When the group arrived they kept making comments on how beautiful our house was, how cool the stepping stone that was shaped like Texas on the front lawn was, how nice the backyard and pool were, etc... Everything was new to them and everything was cool to them. It was a delight to see my old house through fresh young eyes. As they pointed out different things I was a bit surprised about the things that had become common place to me - like the stepping stone - yet with their perspective it all became cool and new to me. They were "bee-holders!"

It was a great reminder to approach each day and each experience as something new and exciting to enjoy as we sometimes lose that "beauty in the eye of the beholder" perspective. 

A recent MasterMind group call reflected on the topic of enthusiasm. We were to report on how we had incorporated enthusiasm into our daily lives. The next time I taught yoga I started the class like the young college students approached my home - with fresh new eyes and an enthusiastic perspective - and that made all the difference in my class and my day and my week - as it will in yours. 

Tuesday, April 10, 2018

Help! I've Fallen and I Can't Get Up!

In yoga, a major part of the class and practice is focusing on your breath, paying attention to how your body feels in different positions, adjusting, staying curious and aware. It provides a great lesson for life - especially when driving. 

We typically use the phrase "I've fallen and I can't get up" when making fun of someone's tipsy condition - when they've been drinking a little too much and stumble to the floor. But it was no laughing matter when I came across a woman sitting in her driveway on the way to the park for a work break walk.

I was heading down a side street in the neighborhood and noticed an elderly woman sitting up on the driveway with her legs off a bit to the side and her back to me. At first glance she looked like she was sitting next to the grass and doing some gardening - which I thought was odd because there weren't any flowers or anything else there. When I noticed she was not making any movement - I stopped the car and rolled down the window, calling out to her to ask if she was ok. She motioned with her hand to come to her. I jumped out of the car and ran toward her noticing blood in her waving hand. I tried to help her up but wasn't able to lift her on my own. She said her son was in the house sleeping and to ring the bell. I did but he must have been sleeping pretty deeply because he didn't come out. I waved at cars passing by - jumping up and down - but no one stopped. I ran down the street waving my arms behind one car and the young men in the car stopped, asked what was going on and came to help. Another woman also stopped and two of us were able to get the woman on her feet. We walked her into the house, got some ice for the lump on her forehead and were able to wake her son. We left her in his care.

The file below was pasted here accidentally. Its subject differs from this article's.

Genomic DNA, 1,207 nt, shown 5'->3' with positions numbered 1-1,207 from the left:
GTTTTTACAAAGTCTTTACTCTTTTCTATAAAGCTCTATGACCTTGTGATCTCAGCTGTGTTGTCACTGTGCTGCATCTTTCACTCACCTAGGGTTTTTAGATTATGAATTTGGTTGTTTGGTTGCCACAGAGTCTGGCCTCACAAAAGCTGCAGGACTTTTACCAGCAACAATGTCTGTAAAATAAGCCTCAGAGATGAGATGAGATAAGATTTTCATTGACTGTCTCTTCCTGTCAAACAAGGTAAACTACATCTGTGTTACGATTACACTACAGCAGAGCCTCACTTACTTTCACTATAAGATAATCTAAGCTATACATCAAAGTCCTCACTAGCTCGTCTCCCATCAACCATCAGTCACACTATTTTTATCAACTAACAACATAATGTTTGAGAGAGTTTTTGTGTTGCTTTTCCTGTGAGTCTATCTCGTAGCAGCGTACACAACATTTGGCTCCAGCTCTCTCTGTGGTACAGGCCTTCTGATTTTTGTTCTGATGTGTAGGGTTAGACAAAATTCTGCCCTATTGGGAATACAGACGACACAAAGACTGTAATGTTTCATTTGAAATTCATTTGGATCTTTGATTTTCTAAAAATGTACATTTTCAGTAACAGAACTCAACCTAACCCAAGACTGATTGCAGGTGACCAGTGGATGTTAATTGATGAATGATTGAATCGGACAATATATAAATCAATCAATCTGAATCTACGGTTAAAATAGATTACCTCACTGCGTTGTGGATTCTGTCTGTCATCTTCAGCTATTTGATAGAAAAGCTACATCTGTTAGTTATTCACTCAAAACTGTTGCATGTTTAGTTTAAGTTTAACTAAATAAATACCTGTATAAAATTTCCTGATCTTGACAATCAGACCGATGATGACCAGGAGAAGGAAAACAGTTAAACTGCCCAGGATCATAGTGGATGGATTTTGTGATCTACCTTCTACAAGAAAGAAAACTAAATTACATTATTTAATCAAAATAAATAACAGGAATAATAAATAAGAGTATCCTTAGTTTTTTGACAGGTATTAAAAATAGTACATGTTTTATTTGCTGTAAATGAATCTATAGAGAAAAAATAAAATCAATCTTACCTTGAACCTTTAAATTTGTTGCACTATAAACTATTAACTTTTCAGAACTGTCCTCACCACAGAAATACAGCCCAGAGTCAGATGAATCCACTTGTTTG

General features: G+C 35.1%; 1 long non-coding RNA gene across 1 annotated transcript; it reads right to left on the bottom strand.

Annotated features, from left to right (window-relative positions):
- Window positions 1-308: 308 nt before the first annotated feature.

I'm not looking for and don't desire any accolades. I just want it to serve as a reminder to pay attention. To be curious, to look around you, to be aware - whether it is while driving or just being with people at work or home. We are missing so much by not paying attention to what is around us. Sometimes it is fun we are missing out on, or deeper relationships, or the opportunity to help someone in need. 

Be attentive - stay aware - your life will be so much better in so many ways by staying in that frame of mind as much as you are able to.

Friday, January 12, 2018

When the Time is Right

During the Christmas Holiday I offered door prizes in my indoor cycle class and yoga class along with decorating the rooms with festive lights. One of the prizes was a private yoga lesson and the woman that won was delighted. She's been wanting to try yoga and this was going to be perfect for her. She could learn the basics and would then be comfortable joining classes after that. The timing was perfect for her.